Has your doctor talked to you about hip replacement surgery due to damage from rheumatoid arthritis (RA)? If so, you’re not alone. Every year, 200,000 people in the U..S. have hip replacements surgery, most often due to osteo- inflammatory arthritis, such as RA, and osteonecrosis or hip fracture. This article will focus on recovering from total hip replacement surgery.
Recovering from total hip replacement surgery
Recovering from a hip replacement is going to challenge you physically and emotionally. It’s a long, slow, and often difficult process. It can wear you down, but remember that the great thing about surgery pain is that it diminishes a little every day until one day, it’s gone.
Dan Malito, who writes Dan’s du Journal for CreakyJoints and the raconteur of TalkingJoints , talked about pre-surgery hip pain. “People will say ‘what’s the worst pain you’ve ever felt?’ Still to this day, even though it&rsquo...
Many seniors put off having a total hip replacement despite the pain and loss of function that the arthritic joint is causing. They are afraid that it will hurt even more after the surgery and that it will take a long time to recover. At least right now, they can walk without a walker. After surgery, the thought of using a walker or cane is enough to keep them away. Yet every year there are nearly one million adults who do have a total hip or total knee replacement. And that figure is expected to increase to four million in the next 20 years. So while some are hesitant, those who aren’t may experience an even faster recovery time thanks to the results of this study. Surgeons from the Cleveland Clinic in Ohio divided a group of 103 total hip patients into two groups. One group (73 patients) had the traditional post-operative treatment after hip replacement. The second group (30 patients) tried a new rapid recovery program. The rapid recovery program combines several factors to enhance re...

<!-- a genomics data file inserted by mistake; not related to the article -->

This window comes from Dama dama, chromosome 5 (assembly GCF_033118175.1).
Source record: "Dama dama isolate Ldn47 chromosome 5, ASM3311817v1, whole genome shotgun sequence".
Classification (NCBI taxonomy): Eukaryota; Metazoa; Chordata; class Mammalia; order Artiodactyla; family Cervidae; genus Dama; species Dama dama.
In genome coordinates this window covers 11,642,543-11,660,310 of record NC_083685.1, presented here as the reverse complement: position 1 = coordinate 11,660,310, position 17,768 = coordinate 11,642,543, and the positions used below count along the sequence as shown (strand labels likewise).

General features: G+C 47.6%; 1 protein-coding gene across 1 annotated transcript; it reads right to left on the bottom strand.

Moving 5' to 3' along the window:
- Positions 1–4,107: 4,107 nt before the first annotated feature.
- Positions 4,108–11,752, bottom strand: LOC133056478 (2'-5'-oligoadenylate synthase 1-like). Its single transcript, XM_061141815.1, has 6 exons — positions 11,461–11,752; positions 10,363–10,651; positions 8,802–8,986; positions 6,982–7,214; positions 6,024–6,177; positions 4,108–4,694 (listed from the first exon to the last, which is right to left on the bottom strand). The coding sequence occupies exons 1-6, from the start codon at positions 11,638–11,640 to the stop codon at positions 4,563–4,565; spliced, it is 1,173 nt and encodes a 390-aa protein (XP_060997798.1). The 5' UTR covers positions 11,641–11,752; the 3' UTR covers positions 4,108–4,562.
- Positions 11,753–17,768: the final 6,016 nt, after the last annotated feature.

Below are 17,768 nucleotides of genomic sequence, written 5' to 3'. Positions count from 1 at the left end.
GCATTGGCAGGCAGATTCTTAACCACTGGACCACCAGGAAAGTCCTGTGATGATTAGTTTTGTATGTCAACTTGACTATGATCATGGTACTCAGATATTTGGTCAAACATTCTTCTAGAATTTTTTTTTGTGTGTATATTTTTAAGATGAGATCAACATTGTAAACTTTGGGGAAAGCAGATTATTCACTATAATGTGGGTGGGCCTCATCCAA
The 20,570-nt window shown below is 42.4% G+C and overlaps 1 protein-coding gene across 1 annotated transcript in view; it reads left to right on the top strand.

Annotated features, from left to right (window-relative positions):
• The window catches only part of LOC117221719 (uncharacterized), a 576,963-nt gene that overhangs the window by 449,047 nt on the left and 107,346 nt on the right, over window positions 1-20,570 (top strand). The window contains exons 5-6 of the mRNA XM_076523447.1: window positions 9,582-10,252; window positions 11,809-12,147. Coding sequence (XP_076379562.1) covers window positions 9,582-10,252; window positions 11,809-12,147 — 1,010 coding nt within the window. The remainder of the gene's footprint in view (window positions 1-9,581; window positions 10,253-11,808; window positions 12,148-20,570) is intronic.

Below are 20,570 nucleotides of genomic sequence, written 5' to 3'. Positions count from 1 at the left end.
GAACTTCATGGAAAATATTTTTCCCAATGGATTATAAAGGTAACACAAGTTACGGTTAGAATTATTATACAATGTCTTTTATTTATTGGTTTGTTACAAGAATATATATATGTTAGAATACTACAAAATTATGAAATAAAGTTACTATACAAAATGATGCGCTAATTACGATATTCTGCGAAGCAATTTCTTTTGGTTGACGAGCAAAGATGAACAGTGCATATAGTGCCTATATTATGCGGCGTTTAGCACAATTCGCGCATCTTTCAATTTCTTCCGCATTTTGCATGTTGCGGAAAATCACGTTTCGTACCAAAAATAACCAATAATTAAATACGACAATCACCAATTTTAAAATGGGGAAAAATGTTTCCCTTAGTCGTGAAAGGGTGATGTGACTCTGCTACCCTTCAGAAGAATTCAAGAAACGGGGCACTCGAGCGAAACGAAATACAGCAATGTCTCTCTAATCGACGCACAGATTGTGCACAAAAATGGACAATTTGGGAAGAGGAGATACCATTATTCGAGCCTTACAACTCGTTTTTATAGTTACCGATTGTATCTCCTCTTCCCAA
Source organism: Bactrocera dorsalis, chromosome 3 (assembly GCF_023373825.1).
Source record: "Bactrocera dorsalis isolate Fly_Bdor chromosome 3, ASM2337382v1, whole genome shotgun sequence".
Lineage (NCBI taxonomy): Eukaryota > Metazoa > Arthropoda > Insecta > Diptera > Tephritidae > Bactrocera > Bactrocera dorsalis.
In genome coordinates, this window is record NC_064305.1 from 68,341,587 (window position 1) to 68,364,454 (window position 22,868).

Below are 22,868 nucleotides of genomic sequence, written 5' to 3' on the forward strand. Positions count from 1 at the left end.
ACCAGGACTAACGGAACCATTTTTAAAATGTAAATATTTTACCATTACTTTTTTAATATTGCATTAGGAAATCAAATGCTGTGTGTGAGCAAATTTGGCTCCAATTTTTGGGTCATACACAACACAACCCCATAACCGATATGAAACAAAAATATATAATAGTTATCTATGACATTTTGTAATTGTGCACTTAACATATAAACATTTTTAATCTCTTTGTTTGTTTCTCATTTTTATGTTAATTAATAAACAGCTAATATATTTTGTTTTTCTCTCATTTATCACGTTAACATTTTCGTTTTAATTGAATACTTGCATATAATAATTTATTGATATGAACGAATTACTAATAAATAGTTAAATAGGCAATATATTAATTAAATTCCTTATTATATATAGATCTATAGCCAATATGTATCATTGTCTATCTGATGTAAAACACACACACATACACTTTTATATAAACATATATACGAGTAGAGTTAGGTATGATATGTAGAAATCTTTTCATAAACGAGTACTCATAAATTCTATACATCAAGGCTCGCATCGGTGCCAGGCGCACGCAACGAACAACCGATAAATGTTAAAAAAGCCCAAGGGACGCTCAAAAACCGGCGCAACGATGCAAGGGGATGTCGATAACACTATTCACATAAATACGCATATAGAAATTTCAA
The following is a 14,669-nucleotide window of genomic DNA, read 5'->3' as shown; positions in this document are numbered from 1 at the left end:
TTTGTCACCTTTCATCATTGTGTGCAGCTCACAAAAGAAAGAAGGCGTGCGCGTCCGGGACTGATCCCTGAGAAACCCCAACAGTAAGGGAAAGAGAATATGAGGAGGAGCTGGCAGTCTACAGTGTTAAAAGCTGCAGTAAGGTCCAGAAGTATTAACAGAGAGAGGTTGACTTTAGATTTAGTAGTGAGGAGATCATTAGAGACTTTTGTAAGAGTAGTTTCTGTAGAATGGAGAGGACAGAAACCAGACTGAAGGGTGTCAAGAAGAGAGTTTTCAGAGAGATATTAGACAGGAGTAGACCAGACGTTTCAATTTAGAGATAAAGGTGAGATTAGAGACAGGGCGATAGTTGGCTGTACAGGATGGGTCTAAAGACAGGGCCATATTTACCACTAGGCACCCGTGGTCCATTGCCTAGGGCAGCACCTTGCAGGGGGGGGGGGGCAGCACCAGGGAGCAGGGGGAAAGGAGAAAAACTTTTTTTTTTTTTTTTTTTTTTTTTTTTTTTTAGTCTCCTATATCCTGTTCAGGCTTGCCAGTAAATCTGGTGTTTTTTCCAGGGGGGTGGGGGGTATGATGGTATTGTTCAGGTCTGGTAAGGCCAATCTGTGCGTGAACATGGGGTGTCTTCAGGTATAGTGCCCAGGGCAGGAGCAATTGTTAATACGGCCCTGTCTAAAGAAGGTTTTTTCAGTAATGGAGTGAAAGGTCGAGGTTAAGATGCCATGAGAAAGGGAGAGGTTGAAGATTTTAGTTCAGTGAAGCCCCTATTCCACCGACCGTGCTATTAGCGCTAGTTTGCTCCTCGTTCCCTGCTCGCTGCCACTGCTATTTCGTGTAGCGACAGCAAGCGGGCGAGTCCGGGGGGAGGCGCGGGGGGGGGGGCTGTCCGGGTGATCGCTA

A colon resection is a surgical procedure that removes part or all of the large intestine. This may be necessary in the treatment of some serious medical conditions including colon cancer . Your doctor(s) may also recommend colon resection for a variety of other conditions including:
• Inflammatory bowel disease
• Actively bleeding arteriovenous (AV) malformations
Sound like getting part or all of your large intestine is a major deal? It is. But you can help achieve best outcomes, and get back to your old routine more quickly, if you plan ahead, communicate with your team, and recruit a great support network.
Good questions to ask your healthcare team as you begin to prepare for surgery include:
• What should I do to prepare for surgery? Should I be following any special diet? Quitting smoking?
• Will my insurance cover all parts of my treatment (surgery, anesthesia, hospitalization, etc)?
• If not, how much will this cost and do you offer...
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